For efficient information storage and distribution in the network, only indexing information, instead of whole application data sets is stored in the network and such information is properly distilled (merge) when necessary. This makes the ANSWER system architecture highly scalable. A wide spectrum of applications ranging from e-commerce transactions to software distributions can be supported by the ANSWER system and new applications can be easily added into the system. Such a flexibility is made possible by several factors: On the edge of the system, XML is used as a uniform interface for content specification. Through the use of DTDs and XSL[5] files, content data with application specific syntax and semantics are converted into directory indices for distribution. These indices are eventually propagated into the ANSWER core through periodic routing information exchange among the ANSWER nodes. For the end users, ANSWER edge nodes provide interfaces for both web browsers and WAP enabled wireless devices. These interface modules are implemented as Java Servlets. User queries are transformed into ANSWER format through JavaScript or WMLScript. They are then injected into the ANSWER system and aggregated into query indices for distribution into the ANSWER core. These indices serve as indication of user interests which are used to direct content packets. Search results, when routed to the edge nodes, are converted into HTML or WML format using application specific XSL files.

3. The Wireless Application Protocol

The Wireless Application Protocol (WAP) is a suite of protocol solutions for providing web content to wireless devices.


Figure 2: The WAP operation model

Figure 2 shows the WAP operation model. As we can see from the figure, the gateway serves as an important intermediary between the wireless devices and the web servers. As we explained earlier, the Internet oriented protocols are not optimized for wireless accesses primarily due to the low bandwidth and high loss rate nature of the wireless channels. Further, the limited screen sizes of the most mobile wireless devices prohibit the proper display of full featured HTML pages. Other limitations of the wireless devices such as small memories and slow CPUs also dictate that wireless devices do not have enough power for sophisticated processing. It is thus necessary for the WAP gateway to provide support for protocol bridging and content conversion(such as compiling WML pages into byte code). To understand the discrepancy of the WAP and the web protocol stacks and the gateway functionalities, we compare the WAP hierarchy and the web protocol layers in Figure 3. The current web is built upon the Internet infrastructure with IP as the unified network layer protocol. On top of IP, transport layer protocols such as TCP (Transport Control Protocol) and UDP (User Datagram Protocol) provide end to end connectivities between transport entities. Using the reliability guaranteed by TCP/IP, the HTTP (HyperText Transport Protocol) protocol defines the interactions between web browsers and web servers in exchanging information. Finally, the application layer content format is predominantly HTML with Java/JavaScript.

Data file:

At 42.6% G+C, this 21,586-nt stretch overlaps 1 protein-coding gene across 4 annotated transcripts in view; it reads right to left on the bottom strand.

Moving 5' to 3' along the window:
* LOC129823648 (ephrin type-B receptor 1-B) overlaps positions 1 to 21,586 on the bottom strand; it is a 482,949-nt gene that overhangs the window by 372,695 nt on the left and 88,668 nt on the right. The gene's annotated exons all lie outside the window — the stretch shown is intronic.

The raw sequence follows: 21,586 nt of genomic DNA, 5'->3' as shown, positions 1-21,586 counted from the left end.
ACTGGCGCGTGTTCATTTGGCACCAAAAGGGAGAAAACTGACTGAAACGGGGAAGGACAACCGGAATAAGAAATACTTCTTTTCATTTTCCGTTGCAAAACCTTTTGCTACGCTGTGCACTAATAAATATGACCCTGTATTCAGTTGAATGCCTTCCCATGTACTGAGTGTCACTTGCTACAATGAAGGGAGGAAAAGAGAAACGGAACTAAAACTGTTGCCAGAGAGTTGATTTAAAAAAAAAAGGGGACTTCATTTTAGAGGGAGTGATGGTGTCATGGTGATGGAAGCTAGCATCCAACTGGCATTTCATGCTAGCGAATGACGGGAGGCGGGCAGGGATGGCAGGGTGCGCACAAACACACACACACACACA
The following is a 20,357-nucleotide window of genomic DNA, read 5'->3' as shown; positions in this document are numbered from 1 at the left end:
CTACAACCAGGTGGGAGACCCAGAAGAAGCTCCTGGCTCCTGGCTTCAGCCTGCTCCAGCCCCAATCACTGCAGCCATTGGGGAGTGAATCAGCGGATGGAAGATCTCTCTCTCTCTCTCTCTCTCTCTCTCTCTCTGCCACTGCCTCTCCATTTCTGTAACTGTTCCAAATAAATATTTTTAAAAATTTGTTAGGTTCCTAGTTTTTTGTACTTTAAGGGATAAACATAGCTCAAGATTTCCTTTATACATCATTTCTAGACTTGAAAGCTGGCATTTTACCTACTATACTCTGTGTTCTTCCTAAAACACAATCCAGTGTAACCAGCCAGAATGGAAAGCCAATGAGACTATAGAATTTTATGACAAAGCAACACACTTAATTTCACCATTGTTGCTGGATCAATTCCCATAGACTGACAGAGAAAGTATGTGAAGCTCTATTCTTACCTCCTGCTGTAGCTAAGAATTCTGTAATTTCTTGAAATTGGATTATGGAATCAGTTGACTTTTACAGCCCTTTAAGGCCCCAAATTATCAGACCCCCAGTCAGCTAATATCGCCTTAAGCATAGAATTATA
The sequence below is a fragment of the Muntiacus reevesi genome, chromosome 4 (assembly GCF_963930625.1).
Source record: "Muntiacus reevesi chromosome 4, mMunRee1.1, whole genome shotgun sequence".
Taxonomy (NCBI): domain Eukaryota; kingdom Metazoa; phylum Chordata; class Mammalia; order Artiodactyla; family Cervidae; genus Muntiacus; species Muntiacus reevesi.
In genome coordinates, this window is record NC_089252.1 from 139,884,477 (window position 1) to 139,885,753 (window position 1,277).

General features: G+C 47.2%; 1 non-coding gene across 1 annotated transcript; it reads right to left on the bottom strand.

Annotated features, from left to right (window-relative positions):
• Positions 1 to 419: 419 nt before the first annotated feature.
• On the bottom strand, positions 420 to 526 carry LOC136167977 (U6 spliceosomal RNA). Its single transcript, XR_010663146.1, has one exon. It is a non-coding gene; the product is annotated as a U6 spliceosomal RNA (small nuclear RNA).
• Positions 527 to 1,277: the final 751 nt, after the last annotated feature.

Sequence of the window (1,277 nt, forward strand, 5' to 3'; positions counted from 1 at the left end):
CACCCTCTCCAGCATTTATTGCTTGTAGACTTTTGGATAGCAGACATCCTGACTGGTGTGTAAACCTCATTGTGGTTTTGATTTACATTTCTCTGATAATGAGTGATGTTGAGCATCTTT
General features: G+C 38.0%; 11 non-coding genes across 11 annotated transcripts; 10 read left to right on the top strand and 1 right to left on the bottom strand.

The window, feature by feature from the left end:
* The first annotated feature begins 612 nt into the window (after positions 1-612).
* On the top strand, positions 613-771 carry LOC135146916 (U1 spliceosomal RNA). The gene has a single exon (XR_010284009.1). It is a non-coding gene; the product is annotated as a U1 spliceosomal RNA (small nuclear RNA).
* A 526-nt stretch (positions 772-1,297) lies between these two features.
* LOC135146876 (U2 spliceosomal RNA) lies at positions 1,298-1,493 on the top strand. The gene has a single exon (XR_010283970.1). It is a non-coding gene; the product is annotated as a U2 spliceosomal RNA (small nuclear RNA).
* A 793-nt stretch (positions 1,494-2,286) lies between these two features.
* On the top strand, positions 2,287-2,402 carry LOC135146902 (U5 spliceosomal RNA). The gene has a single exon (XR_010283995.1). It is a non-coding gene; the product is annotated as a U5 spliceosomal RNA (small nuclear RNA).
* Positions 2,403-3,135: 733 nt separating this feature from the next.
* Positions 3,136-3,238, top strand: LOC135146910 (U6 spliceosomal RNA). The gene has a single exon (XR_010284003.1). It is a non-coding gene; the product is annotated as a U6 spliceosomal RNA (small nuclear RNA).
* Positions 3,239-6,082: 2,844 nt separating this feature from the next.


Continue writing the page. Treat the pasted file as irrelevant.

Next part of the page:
Figure 3: The WAP protocol stack

Due to the reasons we explained earlier, WAP adopted a different protocol stack. On the top of the stack, the application layer consists of the Wireless Application Environment (WAE). This includes the Wireless Markup Language (WML), the JavaScript like WAP scripting language WMLScript and the Wireless Telephony Architecture (WTA) support. The session layer replaces HTTP with the Wireless Session Protocol (WSP) which uses binary headers and has enhanced capability negotiation mechanisms. The reliability provided by TCP in the Internet is now guaranteed through the Wireless Transaction Protocol (WTP) while the datagram support is provided by the Wireless Datagram Protocol (WDP). WDP provides a unified layer in the WAP stack for various physical layer bearer services such as GSM, CDMA and CDPD.

4. Wireless access to ANSWER